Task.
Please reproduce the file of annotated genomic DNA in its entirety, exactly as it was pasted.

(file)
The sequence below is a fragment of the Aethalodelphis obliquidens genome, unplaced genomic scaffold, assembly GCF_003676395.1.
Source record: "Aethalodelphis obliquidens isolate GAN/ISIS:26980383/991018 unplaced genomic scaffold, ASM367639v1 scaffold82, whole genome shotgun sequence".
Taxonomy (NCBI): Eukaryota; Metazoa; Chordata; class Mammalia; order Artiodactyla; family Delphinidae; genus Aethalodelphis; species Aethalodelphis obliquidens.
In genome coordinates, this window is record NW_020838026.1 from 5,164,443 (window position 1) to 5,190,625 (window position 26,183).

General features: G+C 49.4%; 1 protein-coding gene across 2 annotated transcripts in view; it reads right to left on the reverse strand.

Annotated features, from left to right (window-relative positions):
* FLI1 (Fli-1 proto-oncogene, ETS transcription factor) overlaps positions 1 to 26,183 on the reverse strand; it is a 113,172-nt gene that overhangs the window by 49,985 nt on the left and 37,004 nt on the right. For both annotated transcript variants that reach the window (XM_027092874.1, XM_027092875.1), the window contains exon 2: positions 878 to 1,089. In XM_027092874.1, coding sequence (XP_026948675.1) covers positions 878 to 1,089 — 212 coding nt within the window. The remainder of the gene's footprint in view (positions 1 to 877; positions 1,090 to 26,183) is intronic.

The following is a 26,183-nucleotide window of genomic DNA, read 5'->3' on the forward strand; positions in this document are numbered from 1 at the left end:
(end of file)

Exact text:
The sequence below is a fragment of the Aethalodelphis obliquidens genome, unplaced genomic scaffold, assembly GCF_003676395.1.
Source record: "Aethalodelphis obliquidens isolate GAN/ISIS:26980383/991018 unplaced genomic scaffold, ASM367639v1 scaffold82, whole genome shotgun sequence".
Taxonomy (NCBI): Eukaryota; Metazoa; Chordata; class Mammalia; order Artiodactyla; family Delphinidae; genus Aethalodelphis; species Aethalodelphis obliquidens.
In genome coordinates, this window is record NW_020838026.1 from 5,164,443 (window position 1) to 5,190,625 (window position 26,183).

General features: G+C 49.4%; 1 protein-coding gene across 2 annotated transcripts in view; it reads right to left on the reverse strand.

Annotated features, from left to right (window-relative positions):
* FLI1 (Fli-1 proto-oncogene, ETS transcription factor) overlaps positions 1 to 26,183 on the reverse strand; it is a 113,172-nt gene that overhangs the window by 49,985 nt on the left and 37,004 nt on the right. For both annotated transcript variants that reach the window (XM_027092874.1, XM_027092875.1), the window contains exon 2: positions 878 to 1,089. In XM_027092874.1, coding sequence (XP_026948675.1) covers positions 878 to 1,089 — 212 coding nt within the window. The remainder of the gene's footprint in view (positions 1 to 877; positions 1,090 to 26,183) is intronic.

The following is a 26,183-nucleotide window of genomic DNA, read 5'->3' on the forward strand; positions in this document are numbered from 1 at the left end: